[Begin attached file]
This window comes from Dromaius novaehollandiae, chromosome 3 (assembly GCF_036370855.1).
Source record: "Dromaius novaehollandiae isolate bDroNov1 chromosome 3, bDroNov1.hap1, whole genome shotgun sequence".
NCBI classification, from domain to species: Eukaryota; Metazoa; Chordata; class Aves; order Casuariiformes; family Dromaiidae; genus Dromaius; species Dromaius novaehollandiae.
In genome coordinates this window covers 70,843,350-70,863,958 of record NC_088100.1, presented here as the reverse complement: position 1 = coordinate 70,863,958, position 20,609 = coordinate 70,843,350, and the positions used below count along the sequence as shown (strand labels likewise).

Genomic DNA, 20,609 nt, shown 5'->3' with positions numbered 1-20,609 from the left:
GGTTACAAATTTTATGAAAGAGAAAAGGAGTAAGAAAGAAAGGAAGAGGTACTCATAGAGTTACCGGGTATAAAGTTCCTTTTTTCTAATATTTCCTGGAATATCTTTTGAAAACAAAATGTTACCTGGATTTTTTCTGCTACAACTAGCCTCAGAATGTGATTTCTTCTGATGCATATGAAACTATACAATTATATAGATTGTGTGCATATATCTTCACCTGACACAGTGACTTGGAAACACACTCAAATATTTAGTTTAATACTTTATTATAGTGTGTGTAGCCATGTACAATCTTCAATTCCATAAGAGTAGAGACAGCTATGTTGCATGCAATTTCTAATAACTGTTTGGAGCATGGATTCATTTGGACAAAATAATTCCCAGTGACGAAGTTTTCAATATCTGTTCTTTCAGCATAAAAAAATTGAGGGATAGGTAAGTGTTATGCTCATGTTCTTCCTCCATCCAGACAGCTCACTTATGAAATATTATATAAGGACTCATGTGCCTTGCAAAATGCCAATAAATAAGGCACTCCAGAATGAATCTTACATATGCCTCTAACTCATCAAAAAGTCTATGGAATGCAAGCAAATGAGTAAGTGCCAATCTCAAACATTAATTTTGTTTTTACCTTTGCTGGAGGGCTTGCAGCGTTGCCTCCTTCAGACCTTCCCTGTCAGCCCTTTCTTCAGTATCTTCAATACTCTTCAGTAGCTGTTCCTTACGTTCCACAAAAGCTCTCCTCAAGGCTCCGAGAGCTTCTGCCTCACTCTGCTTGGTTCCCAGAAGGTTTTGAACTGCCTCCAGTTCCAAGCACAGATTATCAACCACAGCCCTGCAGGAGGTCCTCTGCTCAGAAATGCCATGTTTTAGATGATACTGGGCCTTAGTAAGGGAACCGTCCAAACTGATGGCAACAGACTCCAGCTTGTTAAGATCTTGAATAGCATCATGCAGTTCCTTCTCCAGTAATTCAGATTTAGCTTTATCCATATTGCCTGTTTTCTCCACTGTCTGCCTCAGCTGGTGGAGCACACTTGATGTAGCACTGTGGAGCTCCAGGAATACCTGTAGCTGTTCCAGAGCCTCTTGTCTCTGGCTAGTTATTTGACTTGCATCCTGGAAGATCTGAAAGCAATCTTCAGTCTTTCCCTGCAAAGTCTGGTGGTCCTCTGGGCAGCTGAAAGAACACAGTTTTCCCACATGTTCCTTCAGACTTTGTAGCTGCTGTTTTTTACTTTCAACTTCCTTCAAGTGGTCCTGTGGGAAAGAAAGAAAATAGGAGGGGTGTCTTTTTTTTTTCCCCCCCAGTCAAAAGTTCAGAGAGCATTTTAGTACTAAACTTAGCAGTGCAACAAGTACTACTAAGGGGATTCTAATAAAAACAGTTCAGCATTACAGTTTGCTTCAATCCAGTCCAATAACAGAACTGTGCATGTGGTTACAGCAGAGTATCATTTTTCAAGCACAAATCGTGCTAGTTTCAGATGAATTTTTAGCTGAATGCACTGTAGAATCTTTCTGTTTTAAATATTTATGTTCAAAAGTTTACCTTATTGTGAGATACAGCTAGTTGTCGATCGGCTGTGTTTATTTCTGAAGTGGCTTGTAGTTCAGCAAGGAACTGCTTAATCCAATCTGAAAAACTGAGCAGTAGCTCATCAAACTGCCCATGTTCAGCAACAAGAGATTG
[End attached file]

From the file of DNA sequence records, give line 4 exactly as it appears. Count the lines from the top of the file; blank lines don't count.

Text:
In genome coordinates this window covers 70,843,350-70,863,958 of record NC_088100.1, presented here as the reverse complement: position 1 = coordinate 70,863,958, position 20,609 = coordinate 70,843,350, and the positions used below count along the sequence as shown (strand labels likewise).